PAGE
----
South Vietnamese Government officials are faced with salvaging their war-torn country's economy as the Vietnam conflict appears to be near an end.
GV, WP & SV Rice being reaped, measured & put in bags (5 shots)
& SV INT Wood sheets being prepared & cut in plant (3 shots)
GV Stacked logs for export
MVs Raw sugar dumped & placed on converter belt (2 shots)
SVs Refined sugar being sorted & bagged (2 shots)
GV & SV Cement plant & cement being bagged by workers (5 shots)
GV, IS & CU Sea food being prepared and sorted (9 shots)
Initials ESP/1115 ESP/1135
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Background: South Vietnamese Government officials are faced with salvaging their war-torn country's economy as the Vietnam conflict appears to be near an end.
In the past, South Vietnam's economy traditionally hinged on rice exports. But today the country has to import the grain to help feed its population.
South Vietnam's only indigenous economic resources after ten years of fighting are a handful of industries around Saigon. The rubber plantations and fisheries earn the country just 15 million dollars (about 6 million pounds sterling) annually. Apart from these industries, the economy has been based, for the past five years, on imports financed by American aid and on the now almost non-existent expenditure of the American Armed Services.
The American aid programme, worth 385 million dollars (about 150 million pounds sterling) during the last financial year, now faces an uncertain future. A South Vietnamese delegation is at present in Washington trying to persuade the United States Congress to phase out the aid gradually, rather than end it all at once.
In an attempt to rebuild its economy, South Vietnamese Government officials have had serious talks with Japan. They hope Japan will introduce a 50 million dollar (about 20 million pounds sterling) commercial import programme. Other officials are planning trade negotiations with a number of countries next week. However, the South Vietnamese are finding it difficult to find firms willing to invest in the country.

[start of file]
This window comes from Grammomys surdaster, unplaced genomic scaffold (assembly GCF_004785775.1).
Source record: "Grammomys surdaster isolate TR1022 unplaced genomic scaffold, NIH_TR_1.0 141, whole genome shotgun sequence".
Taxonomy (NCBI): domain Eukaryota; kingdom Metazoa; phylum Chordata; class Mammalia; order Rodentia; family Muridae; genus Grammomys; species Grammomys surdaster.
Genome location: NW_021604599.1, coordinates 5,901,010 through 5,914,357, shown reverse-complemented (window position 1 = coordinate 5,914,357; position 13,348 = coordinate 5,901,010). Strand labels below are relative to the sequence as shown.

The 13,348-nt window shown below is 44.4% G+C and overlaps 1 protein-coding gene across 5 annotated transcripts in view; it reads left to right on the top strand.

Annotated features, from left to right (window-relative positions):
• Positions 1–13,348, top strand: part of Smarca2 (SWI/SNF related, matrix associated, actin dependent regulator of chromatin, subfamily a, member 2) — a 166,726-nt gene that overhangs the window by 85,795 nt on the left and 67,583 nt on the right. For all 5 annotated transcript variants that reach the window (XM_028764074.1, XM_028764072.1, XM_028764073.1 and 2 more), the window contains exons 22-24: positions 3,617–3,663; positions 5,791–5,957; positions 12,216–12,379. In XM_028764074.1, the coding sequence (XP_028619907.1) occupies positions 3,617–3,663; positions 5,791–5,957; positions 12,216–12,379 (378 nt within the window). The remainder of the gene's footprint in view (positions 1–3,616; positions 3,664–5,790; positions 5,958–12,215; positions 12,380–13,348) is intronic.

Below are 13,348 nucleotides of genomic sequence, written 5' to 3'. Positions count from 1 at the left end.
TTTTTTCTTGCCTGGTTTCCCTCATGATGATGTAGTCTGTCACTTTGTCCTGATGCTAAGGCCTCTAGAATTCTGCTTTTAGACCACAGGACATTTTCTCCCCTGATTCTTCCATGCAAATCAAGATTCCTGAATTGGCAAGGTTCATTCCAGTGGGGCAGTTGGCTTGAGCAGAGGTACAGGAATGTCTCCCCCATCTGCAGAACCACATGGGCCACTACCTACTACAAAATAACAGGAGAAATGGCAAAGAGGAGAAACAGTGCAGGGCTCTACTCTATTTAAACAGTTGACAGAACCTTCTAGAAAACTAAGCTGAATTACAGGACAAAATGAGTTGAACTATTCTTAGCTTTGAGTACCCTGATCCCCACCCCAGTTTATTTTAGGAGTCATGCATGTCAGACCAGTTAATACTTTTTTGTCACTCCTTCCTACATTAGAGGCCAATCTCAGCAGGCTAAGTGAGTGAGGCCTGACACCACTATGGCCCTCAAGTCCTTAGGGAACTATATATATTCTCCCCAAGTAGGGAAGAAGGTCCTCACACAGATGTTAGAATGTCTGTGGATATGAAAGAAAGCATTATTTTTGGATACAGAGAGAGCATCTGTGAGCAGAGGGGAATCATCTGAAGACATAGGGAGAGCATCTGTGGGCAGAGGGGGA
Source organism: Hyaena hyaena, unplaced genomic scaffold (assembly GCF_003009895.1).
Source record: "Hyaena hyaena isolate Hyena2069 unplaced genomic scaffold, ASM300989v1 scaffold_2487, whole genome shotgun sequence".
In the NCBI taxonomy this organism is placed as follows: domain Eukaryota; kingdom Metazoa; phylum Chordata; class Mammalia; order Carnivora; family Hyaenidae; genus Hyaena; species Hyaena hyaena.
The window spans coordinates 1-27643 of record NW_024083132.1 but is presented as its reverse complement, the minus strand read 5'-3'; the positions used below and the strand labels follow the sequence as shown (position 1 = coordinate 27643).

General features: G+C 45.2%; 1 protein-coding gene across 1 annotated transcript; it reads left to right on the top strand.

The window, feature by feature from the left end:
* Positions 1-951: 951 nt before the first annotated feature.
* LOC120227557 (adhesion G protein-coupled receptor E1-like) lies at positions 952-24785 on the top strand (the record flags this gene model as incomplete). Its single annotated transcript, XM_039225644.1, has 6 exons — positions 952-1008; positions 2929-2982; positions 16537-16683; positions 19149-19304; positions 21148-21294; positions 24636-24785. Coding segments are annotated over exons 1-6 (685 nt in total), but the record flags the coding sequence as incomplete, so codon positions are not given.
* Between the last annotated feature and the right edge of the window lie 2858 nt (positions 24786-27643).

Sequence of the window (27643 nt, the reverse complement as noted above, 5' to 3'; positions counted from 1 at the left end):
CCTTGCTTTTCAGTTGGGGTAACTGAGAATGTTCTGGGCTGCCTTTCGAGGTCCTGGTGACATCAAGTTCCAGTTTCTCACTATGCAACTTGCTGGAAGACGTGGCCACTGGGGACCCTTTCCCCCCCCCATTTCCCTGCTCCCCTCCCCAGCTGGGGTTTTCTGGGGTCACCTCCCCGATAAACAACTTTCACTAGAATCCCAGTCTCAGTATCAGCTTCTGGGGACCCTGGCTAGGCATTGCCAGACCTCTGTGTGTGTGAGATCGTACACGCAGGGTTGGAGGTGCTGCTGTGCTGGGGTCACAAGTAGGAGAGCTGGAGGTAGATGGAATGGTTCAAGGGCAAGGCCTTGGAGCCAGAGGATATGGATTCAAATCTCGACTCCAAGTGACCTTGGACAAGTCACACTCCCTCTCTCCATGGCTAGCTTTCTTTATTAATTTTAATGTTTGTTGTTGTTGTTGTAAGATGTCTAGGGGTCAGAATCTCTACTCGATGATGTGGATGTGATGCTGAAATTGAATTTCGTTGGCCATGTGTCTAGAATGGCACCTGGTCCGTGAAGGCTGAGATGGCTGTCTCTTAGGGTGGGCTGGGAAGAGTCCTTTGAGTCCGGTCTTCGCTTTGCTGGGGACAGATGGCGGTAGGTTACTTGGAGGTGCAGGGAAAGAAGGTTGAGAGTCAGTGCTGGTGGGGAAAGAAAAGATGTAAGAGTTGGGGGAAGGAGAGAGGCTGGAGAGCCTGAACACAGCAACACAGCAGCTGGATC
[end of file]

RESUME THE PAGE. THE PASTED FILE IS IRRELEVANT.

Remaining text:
SYNOPSIS: South Vietnam's economy traditionally began with the production and export of rice. But now South Vietnam imports rice. Although production has increased, so has its population, and the country is finding it difficult to grow enough to be self-sufficient. Government officials say no-one is willing to invest 40 million dollars in a fertilizer plant to help increase rice production.
The same problem, insufficient production and investment, faces almost all parts of the Vietnamese economy. The country is rich in timber but poor in first class saw mills. Most of the lumber is exported to Japan as logs, and the money is made there.
Vietnam could export sugar, but the Government can't find inventors to spend 40 million dollars on a modern mill to make the potential a paying proposition. Investors have for years dismissed the country as too unstable to develop.
South Vietnam has the natural resources to produce cement, and does, but not enough for its own needs. The Government has passed laws to encourage foreign investment in a desperate bid to increase exports. But so far the result has not been encouraging.
One of the country's few export earners is the fishing industry. South Vietnam exports 15 million dollars worth a year, most of it sea food from the South China Sea. In trying to rebuild its economy, the Government has had talks with the Japanese, and will hold trade negotiations with other nations. And at the moment there's a South Vietnamese Delegation in Washington, trying to persuade Congress to phase out its aid gradually, rather than cut it all off at once.